Christo’s Dream to Wrap the Arc de Triomphe Is Finally Coming to Fruition
Conceived nearly 60 years ago, the posthumous act opens in tandem with an exciting auction of the artist’s works at Sotheby’s Paris
In a triumphant posthumous act, the Arc de Triomphe will be wrapped from top to bottom 60 years after the artist Christo conceived of the project and one year after his death. L’Arc de Triomphe, Wrapped will be on display in Paris from September 18 to October 3, 2021.
Best known for wrapping the Pont Neuf in Paris (1985) and the Reichstag in Berlin (1995) with flowing fabric fastened with ropes, Christo and Jeanne-Claude, his wife and collaborator, transformed built structures and landscapes. Using fabric, the artists altered symbolically significant places and challenged viewers’ perceptions as sensual surprises in constant motion.
Their immersive, large-scale installations challenged people’s perception of the expected and made bold environmental and social statements. The Floating Piers (2016) consisted of 100,000 square meters of shimmering yellow cloth, carried by a modular dock system of 220,000 high-density polyethylene cubes floating on the surface of Italy’s Lake Iseo. In Surrounded Islands (1983), the artists encircled eleven islands in Miami’s Biscayne Bay with 6.5 million square feet of floating, pink woven polypropylene fabric. The Gates (2005) was a stunning series of 7,503 free-hanging saffron-colored panels along 23 miles of paths in New York City’s Central Park.
“The important thing to understand is that all of our projects have a nomadic quality, things in transition, going away, they will be gone forever,” Christo said during The Gates’ two-week run.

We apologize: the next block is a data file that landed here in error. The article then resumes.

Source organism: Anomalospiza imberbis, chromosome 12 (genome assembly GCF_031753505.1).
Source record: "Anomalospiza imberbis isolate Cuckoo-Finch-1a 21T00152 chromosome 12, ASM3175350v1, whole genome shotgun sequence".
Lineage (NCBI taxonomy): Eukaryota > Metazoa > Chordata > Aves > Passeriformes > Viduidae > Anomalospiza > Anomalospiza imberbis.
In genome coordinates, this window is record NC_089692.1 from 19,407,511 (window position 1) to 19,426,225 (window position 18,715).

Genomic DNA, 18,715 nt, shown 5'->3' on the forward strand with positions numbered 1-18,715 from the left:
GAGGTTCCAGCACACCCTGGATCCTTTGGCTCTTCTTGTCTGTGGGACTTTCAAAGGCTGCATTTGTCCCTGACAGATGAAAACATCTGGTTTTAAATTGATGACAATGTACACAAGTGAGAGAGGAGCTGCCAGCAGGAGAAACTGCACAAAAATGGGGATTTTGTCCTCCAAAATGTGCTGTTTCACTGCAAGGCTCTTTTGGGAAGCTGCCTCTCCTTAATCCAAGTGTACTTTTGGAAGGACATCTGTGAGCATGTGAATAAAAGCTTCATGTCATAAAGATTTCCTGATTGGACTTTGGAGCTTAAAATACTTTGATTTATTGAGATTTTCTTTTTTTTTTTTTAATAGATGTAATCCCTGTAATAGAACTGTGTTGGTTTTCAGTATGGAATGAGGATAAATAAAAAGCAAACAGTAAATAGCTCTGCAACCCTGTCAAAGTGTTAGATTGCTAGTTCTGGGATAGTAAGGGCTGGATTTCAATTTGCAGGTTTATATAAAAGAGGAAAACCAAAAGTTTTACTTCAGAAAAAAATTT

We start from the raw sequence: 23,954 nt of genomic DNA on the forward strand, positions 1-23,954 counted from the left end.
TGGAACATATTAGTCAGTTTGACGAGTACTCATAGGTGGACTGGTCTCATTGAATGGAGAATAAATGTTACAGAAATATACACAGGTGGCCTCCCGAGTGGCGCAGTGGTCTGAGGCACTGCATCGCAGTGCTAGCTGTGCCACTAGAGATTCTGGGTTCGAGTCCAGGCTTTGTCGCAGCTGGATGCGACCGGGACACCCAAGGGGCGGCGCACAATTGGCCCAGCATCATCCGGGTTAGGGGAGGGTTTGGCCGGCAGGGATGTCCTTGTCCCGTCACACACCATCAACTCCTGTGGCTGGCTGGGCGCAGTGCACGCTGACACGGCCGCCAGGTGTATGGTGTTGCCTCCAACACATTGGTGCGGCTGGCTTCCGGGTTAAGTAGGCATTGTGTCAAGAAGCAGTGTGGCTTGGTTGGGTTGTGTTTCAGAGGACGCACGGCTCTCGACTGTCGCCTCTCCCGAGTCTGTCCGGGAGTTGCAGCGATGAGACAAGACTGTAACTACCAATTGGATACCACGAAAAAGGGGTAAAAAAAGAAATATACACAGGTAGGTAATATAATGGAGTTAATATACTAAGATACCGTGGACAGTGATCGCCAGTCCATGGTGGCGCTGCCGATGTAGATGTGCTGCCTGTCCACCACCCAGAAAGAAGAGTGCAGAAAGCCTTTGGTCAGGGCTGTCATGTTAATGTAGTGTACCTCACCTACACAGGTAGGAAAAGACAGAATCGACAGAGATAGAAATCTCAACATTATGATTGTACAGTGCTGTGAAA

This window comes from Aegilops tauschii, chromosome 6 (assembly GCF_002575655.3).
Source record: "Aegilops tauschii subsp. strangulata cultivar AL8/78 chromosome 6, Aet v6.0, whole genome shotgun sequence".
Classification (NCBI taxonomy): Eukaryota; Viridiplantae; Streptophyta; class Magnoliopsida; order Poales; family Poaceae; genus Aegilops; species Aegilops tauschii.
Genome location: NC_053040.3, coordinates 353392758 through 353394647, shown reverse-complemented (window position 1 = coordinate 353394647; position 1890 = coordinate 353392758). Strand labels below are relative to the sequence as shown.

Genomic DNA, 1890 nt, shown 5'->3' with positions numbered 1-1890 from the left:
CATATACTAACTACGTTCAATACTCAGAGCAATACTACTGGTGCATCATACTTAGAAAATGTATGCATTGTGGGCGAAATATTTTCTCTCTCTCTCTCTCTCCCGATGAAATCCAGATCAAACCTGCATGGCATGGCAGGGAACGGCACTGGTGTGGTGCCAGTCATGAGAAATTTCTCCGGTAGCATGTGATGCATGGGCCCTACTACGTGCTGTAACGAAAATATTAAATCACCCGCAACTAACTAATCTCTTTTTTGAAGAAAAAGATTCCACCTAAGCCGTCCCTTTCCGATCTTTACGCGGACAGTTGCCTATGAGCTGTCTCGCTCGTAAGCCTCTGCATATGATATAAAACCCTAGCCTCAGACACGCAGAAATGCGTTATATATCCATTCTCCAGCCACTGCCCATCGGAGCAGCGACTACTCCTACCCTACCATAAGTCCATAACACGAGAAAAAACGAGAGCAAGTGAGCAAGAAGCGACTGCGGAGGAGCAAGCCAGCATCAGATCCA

While crafting and installing these massive installations was undoubtedly a monumental undertaking, the artists’ greatest challenge has always been getting permission to do so. In 1964, when Christo and Jeanne-Claude broached with the idea to cover two New York skyscrapers, the buildings’ owners said no. To wrap the Pont Neuf, the mayor’s aide snuck the necessary permits into the resistant official’s signature pile. Wrapping the Reichstag took 24 years of persistently lobbying the government and defeating German chancellor Helmut Kohl, who announced to the media that as long as he held the position, the Reichstag would not be wrapped. “That is the only time in history that the creation of a work of art was decided by a debate and a roll-call vote in a parliament,” Christo told Sculpture Magazine in 2004.
On view September 18 through October 3, L’Arc de Triomphe, Wrapped will incorporate nearly 27,000-square feet of silvery blue, recyclable polypropylene fabric and 10,000-feet of red rope. During the exhibit weekends, the Place de l’Etoile will be closed to vehicular traffic for viewing purposes; this coincides with the Avenue des Champs-Elysées car-free days on September 19 and October 3.
As was their lifelong practice, the project was funded solely through the sale of Christo’s art consisting of preparatory sketches and scale models. Original artworks by Christo, inspired by this exhibit, are still available to purchase through the Christo foundation while Sotheby’s Paris is hosting “The Final Christo,” a selling exhibition taking place September 17 through October 3, featuring 25 Christo Arc de Triomphe original works of art.
A version of this article first appeared in print in our 2021 Fall issue. Subscribe to the magazine.